Mr. Morgan comes to the PSC-CUNY Welfare Fund with many years of experience as an administrator for union funds. He stated that among his goals are the introduction of more efficient office operations, improved lines of communication between office staff and the insurance carriers, and improved communication between the Welfare Fund and the membership. He wants the Fund to become active advocates on behalf of the members when issues may arise with the insurance companies. He then invited questions from the floor.
Both Steve London and Larry Morgan responded to questions concerning the collective bargaining process, some problems related to the MEDCO program and, most of all, with the Guardian Dental Plan. It was also discovered that CIGNA is still carrying the names of those who have retired and who are now covered under Medicare. That situation will be checked. Another issue was raised regarding whether someone under Medicare and with secondary medical coverage should also carry the Marsh & McLennan Catastrophic medical insurance policy. There are three areas of coverage provided by that plan which someone with Medicare might want to carefully consider.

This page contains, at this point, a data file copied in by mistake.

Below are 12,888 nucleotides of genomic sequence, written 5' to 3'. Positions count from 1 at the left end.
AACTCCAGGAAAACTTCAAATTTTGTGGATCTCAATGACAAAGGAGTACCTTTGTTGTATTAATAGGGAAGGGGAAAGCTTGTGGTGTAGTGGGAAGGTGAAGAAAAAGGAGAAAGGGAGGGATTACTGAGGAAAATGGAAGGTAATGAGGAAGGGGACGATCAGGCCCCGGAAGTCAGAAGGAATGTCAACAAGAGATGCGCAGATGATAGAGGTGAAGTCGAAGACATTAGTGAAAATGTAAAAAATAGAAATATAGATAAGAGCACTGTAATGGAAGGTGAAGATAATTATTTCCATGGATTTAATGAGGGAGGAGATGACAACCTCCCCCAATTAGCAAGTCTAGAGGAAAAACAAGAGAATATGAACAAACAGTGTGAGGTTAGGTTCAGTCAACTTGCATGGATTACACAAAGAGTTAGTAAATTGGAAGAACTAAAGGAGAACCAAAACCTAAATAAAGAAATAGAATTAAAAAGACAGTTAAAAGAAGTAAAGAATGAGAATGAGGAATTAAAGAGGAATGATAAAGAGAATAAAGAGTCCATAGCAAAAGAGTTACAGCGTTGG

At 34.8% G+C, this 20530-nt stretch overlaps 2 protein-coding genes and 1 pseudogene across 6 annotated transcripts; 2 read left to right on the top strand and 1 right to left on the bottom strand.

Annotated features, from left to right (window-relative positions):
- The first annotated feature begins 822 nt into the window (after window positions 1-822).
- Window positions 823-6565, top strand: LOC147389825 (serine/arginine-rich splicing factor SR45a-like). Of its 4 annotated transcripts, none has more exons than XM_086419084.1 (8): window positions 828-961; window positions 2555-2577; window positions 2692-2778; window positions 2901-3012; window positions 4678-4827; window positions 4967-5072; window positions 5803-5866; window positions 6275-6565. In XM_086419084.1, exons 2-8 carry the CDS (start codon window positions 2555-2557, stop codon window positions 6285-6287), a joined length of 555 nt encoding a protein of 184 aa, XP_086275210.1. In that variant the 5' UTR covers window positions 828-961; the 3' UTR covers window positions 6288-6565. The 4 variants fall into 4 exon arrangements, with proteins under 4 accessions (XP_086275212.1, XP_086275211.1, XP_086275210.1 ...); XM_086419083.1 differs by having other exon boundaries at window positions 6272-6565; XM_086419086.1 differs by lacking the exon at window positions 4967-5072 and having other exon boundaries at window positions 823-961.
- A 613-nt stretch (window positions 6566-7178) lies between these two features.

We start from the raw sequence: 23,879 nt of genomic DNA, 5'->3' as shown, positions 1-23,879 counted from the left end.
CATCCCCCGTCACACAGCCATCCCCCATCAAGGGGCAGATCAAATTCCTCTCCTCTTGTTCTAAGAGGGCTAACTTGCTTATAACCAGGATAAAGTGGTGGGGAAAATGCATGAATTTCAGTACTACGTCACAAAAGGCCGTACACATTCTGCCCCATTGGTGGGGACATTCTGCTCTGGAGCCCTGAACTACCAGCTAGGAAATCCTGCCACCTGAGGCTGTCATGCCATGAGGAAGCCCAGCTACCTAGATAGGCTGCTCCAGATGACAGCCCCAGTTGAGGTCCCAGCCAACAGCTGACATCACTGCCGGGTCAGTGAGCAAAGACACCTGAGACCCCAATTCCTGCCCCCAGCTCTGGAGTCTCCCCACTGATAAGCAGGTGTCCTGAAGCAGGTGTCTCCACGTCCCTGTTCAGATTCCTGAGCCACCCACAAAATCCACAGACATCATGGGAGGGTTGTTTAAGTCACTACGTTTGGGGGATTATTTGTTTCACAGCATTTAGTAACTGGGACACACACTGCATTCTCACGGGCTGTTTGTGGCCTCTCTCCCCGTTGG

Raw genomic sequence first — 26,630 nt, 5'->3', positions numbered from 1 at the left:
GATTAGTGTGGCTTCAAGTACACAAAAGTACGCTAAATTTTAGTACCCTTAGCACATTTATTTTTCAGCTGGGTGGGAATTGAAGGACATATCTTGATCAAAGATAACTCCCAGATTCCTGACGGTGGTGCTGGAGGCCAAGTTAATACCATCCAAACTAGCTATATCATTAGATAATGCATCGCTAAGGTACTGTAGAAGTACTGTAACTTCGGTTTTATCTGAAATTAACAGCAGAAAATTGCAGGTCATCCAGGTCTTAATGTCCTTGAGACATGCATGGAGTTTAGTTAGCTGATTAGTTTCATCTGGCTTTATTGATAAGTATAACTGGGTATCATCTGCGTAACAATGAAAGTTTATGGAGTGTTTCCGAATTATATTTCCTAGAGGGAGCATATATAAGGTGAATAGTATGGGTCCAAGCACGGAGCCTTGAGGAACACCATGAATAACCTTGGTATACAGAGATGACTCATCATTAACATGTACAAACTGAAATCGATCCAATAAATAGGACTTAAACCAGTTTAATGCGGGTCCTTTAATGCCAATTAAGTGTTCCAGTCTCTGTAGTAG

1. The MEDCO prescription drug plan has an annual cap of $10,000. There is
no prescription drug cap under the Catastrophic plan;
2. The plan provides for $35,000 in private duty nursing; 3. The plan provides for 300 home care visits.
If an individual still seeks further clarification, then it is suggested that the Welfare Fund be called at: 212-354-5230. The audience appreciatively thanked the two speakers.
Health Care Issues Committee – Jack Judd:
A recent article appearing in the
October 25 issue of THE NEW YORKER
, written by Malcolm Gladwell, with the
title, “HIGH PRICES: How to think about prescription drugs,” is worthy of our
notice. In this article, Gladwell describes how the pharmaceutical firm of
AstraZeneca sought to protect its $26 billion profit made on the heartburn
remedy, Prilosec. Afraid of the drop in profits once this drug was no longer under
patent protection, the company’s chemists devised a modified form of the drug by
shifting from a two isomer formula to a one isomer formulation. The new form
was packaged as Nexium. AstraZeneca then spent a half-billion dollars in